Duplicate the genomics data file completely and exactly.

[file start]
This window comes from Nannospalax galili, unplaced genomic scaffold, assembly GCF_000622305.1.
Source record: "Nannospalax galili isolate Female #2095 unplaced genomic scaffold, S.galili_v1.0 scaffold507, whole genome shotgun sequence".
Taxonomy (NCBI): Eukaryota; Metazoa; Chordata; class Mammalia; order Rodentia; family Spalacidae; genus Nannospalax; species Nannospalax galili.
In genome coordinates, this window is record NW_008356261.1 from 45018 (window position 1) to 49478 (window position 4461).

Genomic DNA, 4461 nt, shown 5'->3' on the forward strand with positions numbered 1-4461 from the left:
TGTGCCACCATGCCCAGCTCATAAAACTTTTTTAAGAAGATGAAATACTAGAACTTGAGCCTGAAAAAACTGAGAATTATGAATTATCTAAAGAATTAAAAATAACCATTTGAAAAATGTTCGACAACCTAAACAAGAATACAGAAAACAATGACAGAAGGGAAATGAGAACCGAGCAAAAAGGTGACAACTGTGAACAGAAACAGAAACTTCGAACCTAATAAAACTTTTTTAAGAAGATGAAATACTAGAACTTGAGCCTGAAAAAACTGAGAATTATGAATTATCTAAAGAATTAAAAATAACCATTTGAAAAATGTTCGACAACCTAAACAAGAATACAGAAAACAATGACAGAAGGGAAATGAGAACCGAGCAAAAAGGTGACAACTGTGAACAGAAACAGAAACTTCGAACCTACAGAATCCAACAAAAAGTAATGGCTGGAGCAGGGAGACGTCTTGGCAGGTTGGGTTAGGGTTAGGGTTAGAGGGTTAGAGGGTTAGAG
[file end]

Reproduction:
This window comes from Nannospalax galili, unplaced genomic scaffold, assembly GCF_000622305.1.
Source record: "Nannospalax galili isolate Female #2095 unplaced genomic scaffold, S.galili_v1.0 scaffold507, whole genome shotgun sequence".
Taxonomy (NCBI): Eukaryota; Metazoa; Chordata; class Mammalia; order Rodentia; family Spalacidae; genus Nannospalax; species Nannospalax galili.
In genome coordinates, this window is record NW_008356261.1 from 45018 (window position 1) to 49478 (window position 4461).

Genomic DNA, 4461 nt, shown 5'->3' on the forward strand with positions numbered 1-4461 from the left:
TGTGCCACCATGCCCAGCTCATAAAACTTTTTTAAGAAGATGAAATACTAGAACTTGAGCCTGAAAAAACTGAGAATTATGAATTATCTAAAGAATTAAAAATAACCATTTGAAAAATGTTCGACAACCTAAACAAGAATACAGAAAACAATGACAGAAGGGAAATGAGAACCGAGCAAAAAGGTGACAACTGTGAACAGAAACAGAAACTTCGAACCTAATAAAACTTTTTTAAGAAGATGAAATACTAGAACTTGAGCCTGAAAAAACTGAGAATTATGAATTATCTAAAGAATTAAAAATAACCATTTGAAAAATGTTCGACAACCTAAACAAGAATACAGAAAACAATGACAGAAGGGAAATGAGAACCGAGCAAAAAGGTGACAACTGTGAACAGAAACAGAAACTTCGAACCTACAGAATCCAACAAAAAGTAATGGCTGGAGCAGGGAGACGTCTTGGCAGGTTGGGTTAGGGTTAGGGTTAGAGGGTTAGAGGGTTAGAG